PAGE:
The lawsuit filed by Patrick Desmond’s family against Narconon of Georgia is one of several filed against the drug and alcohol rehabilitation program. Last month, the parents of Hillary Holten sued Narconon Arrowhead in Canadian, Oklahoma after she died while in that facility’s care.
Holton, who died April 11, was one of three Narconon Arrowhead patients to die while under the facility’s care in a span of 12 months.
Stacy Dawn Murphy, 20, of Owasso, Oklahoma, died at Narconon Arrowhead on July 19. Gabriel Graves, 32, died last October. In 2009, Kasie Dianne Wernink, 28, died at Narconon Arrowhead. Pittsburg County Sheriff Joel Kerns told the local newspaper his report on the deaths had been filed with the district attorney’s office. First Assistant DA Richard Hull said his office is awaiting toxicology reports before deciding whether charges will be filed.
At first glance, the civil suit filed by Holten’s parents reads much like the suit filed by the Desmond family.
Like the Desmonds, Matthew and Suzan Holten said they began searching for a rehabilitation center in “hopes that she could obtain treatment for drug issues.”
When Hillary arrived at Narconon Arrowhead April 9th, her parents received an email from a staff member “promising they would ‘take good care’ of Hillary.” Colleen Desmond received a similar promise when she dropped Patrick off at Narconon of Georgia.
Unlike Patrick, Hillary had a severe underlying health issue. She suffered from Congenital Adrenal Hyperplasia which required daily medicine and sometimes an injection of liquid cortisone. Two days after she arrived at Narconon Arrowhead, she died.
While citing privacy restrictions in refusing to respond directly to allegations in the recent string of deaths, Narconon Arrowhead CEO Gary W. Smith wrote in an open letter:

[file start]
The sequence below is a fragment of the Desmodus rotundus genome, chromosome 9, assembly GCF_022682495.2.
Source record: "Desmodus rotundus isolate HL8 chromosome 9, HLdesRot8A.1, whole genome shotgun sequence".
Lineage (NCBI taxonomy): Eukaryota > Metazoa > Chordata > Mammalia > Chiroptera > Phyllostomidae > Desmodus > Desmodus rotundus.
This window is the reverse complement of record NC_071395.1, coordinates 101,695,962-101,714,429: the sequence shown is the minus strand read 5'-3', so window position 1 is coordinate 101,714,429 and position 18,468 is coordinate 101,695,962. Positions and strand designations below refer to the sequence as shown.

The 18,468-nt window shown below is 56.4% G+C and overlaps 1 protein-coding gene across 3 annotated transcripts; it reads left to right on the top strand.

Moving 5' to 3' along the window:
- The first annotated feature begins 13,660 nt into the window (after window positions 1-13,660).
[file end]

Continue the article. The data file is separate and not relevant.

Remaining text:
It is Narconon Arrowhead’s position that the organization has not violated any laws or certification requirements and has been in full compliance with all requests made by the regulatory agencies and law enforcement involved in the current investigations.
In Quebec, Canada, the leader of a regional health agency said he shut down Narconon’s Trois-Rivieres rehab center last April after at least four clients were hospitalized.
Marc Latour, director for the Mauricie Regional Health Care Agency, said the center was dangerous for patients and violated regulations governing rehab facilities in the Canadian province. He cited lengthy sauna detox sessions and the ingestion of unhealthy amounts of vitamins as being among the reasons for his decision to close the facility.
Approximately half of the 34 clients who were enrolled at Trois-Rivieres when it was closed were sent to a Narconon treatment center in the U.S., according to a report from the CBC. Narconon issued a statement defending its model for rehabilitation and offering to make corrections as outlined by the health agency. Narconon Trois-Rivieres remains closed.